So back to the upcoming Lazer Tag Augmented Reality line. The LTAR line seems to have a boot load of functionality, but for me it seems like it could detract a lot from why I like laser tag in the first place. Watching thru a screen rather than over at your target; screwing around with different weapons thru a touchscreen UI- its all just sounds a little too much. The other issue that I don't have an iPhone or an iPod touch (personal issues with Apple products means its very unlikely I ever will buy one alone) so I'm wondering if these blasters are going to be enough to convince me to acquire one? I'm not sure. Also as far as group play is concerned, requiring my close knit of friends to install the app let alone own an iPhone (who many also don't own Apple products) is looking quite unlikely. This isn't a casual user sounding product.

That's just me though; I am still very keen to give them a go but the amount of players I'll be able to muster up for a decent game is looking pretty low:(


  1. We have the Ubisoft Tagger here in Canada! Tons, actually! They're not discontinued here, so come to Canada if you want them :D

  2. For those without an iDevice, the new Lazer Tag has little to offer over the LTX, aside from increased availability since it will no longer be a Toys R Us exclusive.
    However, for those who will be using a coupled iDevice, I think this really will be a fantastic system. The Lazer Tag app is decent in its own right, even without a blaster. So adding multiplayer game hosting and a physical gun just makes it that much better.
    Also, from what I understand, the tag app will be open source so I'm sure it won't be long before we see some third-party shooter games springing up that utilize the new tagger platform. (Star Wars laser tag, anyone?)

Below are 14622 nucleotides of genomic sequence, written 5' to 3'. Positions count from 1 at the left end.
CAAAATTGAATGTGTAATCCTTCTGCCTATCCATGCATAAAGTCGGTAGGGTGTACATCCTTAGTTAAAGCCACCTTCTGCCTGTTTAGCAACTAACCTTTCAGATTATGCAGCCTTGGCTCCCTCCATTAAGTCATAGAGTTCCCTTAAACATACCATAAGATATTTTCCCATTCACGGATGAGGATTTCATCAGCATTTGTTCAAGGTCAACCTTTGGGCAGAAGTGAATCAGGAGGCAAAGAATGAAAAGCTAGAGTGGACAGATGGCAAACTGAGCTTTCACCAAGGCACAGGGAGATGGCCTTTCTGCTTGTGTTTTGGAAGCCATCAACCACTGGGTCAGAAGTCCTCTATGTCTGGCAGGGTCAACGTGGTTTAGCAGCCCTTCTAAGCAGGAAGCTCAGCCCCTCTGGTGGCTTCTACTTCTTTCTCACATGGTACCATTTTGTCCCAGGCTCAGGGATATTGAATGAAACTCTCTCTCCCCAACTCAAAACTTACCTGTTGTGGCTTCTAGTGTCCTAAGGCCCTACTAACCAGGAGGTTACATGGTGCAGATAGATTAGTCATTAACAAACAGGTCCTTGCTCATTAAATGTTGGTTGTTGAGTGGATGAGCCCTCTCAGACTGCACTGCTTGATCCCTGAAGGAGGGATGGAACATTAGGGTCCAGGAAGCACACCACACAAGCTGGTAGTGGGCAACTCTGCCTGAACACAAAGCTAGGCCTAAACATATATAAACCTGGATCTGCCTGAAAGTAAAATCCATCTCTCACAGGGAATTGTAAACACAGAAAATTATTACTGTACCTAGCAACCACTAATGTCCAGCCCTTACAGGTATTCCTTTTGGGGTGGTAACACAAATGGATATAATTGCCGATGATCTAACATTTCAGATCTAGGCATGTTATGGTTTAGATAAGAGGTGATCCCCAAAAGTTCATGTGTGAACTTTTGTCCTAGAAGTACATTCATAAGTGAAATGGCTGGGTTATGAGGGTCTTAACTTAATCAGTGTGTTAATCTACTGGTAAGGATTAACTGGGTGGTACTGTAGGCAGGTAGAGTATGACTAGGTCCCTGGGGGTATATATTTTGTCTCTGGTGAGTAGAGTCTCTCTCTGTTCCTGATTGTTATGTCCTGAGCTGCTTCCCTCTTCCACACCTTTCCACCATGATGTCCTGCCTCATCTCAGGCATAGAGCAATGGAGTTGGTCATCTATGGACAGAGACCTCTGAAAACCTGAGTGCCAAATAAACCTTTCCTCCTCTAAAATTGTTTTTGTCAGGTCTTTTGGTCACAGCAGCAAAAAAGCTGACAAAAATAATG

3. Good write-up.

    Complication is the number one killer of just about any sport. Ultimately its where you have trouble getting people involved in what you enjoy and having them understand what it is you like about what you do. It separates the casuals from the aficionados. This concept holds true with Nerf and Super Soaker wars as well. I love offering choices. An outsider would clearly label me on the latter half of the interest spectrum, but that's fine, as long as I don't try to choke them with my hobby while I'm trying to get them interested in it.

    I also think there's an unrealistic expectation with what comes with these games. People want to recreate the immersive environments of FPS's, but they soon discover that--well--"holy crap, this field/building/forest is a lot bigger than I thought", and just minutes after the game starts you end up completely exhausted.

    This is why with Nerf wars I keep the fields very contained--less than a quarter of an acre squared-- usually a friends house that allows a bunch of variance of terrain and throughways but doesn't wear you out getting from one side to the other. We lay out clips and blasters all over a la Goldeneye, but they're in set places each time, and half the fun is dropping the blaster you have to pick up a low power one because you just can't get near an ammo reload. But that's about it. No other special rules apply.

    I'm still looking for another LTX tagger to get a laser tag game going sometime, but my experience with the Laser Challenge and Lazer Tag sets from the mid-90's showed just how much fun you can have with a simple game.

  4. Even without the iOS device, many of the Lazer Tag enthusiasts I've been talking with really like the basic LTAR tagger. The Grab-n-Go abilities that you an I love about the LTX are still there in the LTAR. It has simplified the Hosting software that was kind of a pain in the original LTTO gear too, so I'm hoping this system proves your woes wrong. Once I get my hands on a set, I'll review it with all the fixin's.

  5. Does anyone know if you can set the LTAR to 25 life without using an iOS? I just bought one on clearance and totally love it outside of the fact that we had to keep the games at 10 life because I couldnt figure it out.